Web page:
Testing diode lasers with direct current is a complex operation. Extremely tight temperature control is required to maintain a specific output wavelength and to avoid destructive heating. It is best to test with a pulsed stimulus even when devices will be powered in the field with steady-state DC. Steady power generates heat in the diode laser, which causes wavelength drift. Packaged diode laser modules include thermoelectric coolers (TECs) for thermal stability, but at this stage of testing, the diode laser is still in raw form. Pulsed measurement techniques solve these problems by eliminating excessive thermal stress on the device under test. By designing tests that can return the desired measurement data using only a brief pulse to stimulate the diode laser, you can avoid heating without any extreme thermal stabilization measures.
Testing short-duration optical pulses using commercial optical power meters can be problematic, however. Typically, such meters are designed for high-precision measurements that require many seconds of integration time per reading. The thousands of pulses accumulated require special computational algorithms (for example, test instrument firmware or external PC-based test programs that calculate peak optical power based on the assumption that average power is a function of the duty cycle of the current pulse driving the laser). It's also assumed that the integral of the noise signal is zero.
The Pulsed L-I-V Test System uses conventional instruments and computer control to minimize thermal stress on the device under test.
By using a combination of rack-mounted instruments and custom software running on a PC controller, you can perform pulsed light-current-voltage (L-I-V) testing faster and more accurately. A typical system (see figure) includes a laser driver (pulse source), optical measurement components, a pair of high-speed voltage-to-current converters, and a high-speed multichannel digital sampling oscilloscope (DSO).
Typically, the user sets the oscilloscope to trigger on the pulse source's external trigger output. The current-to-voltage converter is set to a suitable range based on I-V sweep values (voltage drop across the diode versus drive current), and the pulse source is configured for the first current step (typically 0.25 mA).
The PC triggers the pulse source via a general purpose interface bus (GPIB), and the oscilloscope captures the forward voltage drop and optical output of the diode laser.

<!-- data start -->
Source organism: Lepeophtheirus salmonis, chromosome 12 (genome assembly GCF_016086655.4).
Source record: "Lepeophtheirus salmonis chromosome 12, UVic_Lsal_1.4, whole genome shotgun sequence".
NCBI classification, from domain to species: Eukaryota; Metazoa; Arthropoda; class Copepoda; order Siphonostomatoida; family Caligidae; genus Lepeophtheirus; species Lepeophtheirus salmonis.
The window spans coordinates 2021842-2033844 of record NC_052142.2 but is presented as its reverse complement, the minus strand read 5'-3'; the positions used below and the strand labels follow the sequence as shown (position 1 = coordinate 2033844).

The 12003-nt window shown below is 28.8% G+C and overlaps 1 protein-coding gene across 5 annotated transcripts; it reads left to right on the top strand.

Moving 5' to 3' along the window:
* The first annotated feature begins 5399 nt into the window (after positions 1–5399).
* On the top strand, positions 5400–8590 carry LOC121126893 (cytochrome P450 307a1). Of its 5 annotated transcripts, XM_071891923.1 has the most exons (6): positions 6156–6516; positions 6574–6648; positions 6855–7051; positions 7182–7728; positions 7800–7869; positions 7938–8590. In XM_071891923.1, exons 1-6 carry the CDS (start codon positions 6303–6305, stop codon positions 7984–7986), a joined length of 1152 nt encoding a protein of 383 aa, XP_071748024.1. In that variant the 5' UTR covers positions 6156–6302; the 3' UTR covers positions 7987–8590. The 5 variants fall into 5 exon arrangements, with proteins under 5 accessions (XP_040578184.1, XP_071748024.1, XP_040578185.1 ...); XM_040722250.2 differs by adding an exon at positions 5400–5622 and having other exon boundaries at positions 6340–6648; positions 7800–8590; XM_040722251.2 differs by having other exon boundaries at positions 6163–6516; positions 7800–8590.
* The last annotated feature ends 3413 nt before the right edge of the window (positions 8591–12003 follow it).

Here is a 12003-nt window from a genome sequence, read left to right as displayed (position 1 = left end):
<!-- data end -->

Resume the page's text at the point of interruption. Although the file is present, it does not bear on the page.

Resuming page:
Once you download the waveforms from the scope to the computer, you can use software to identify the flat portion of the pulse, average the samples over their flat time, and calculate the corresponding value for voltage or current, as desired. Next, the pulse source resets to generate the next pulse in the sweep. This process should be repeated up to 1000 times per L-I-V sweep.
The analysis process described above takes roughly 10 to 20 seconds per pulse. A 500-point pulsed L-I-V sweep can require up to several minutes. Although this rate would theoretically allow you to test up to 3000 parts per day, typical production-line irregularities will reduce actual throughput to about 2500 parts per day (85% of theoretical capacity).
The total cost of equipment, software development, and system integration for a production test system like this is roughly $100,000 to $150,000. Robotic handling of components can double that figure.
Diode laser manufacturers are always looking for faster, more cost-effective testing methods. Systems based on pulsed-source measure units can combine multichannel data acquisition, dedicated timing circuitry, high-speed current-to-voltage converters, and digital signal processing (DSP) to emulate DSO functionality. Internal test sequencing memory permits the DSP to orchestrate pulsed L-I-V sweeps, without further interaction with other equipment or the control computer, using test parameters that have been downloaded via the GPIB. With this design, the system can also provide control signals directly to the component handler via a digital I/O port.
Equipment integrating a high-speed DSP can also perform fast analysis of captured pulse measurements by accomplishing the analysis process during the off-time between pulses. Up to 15,000 devices per day can be tested, even with the assumption of only 85% system utilization. oe
Paul Meyer is a product marketer in the Optoelectronic Component Test Group at Keithley Instruments Inc., Cleveland, OH.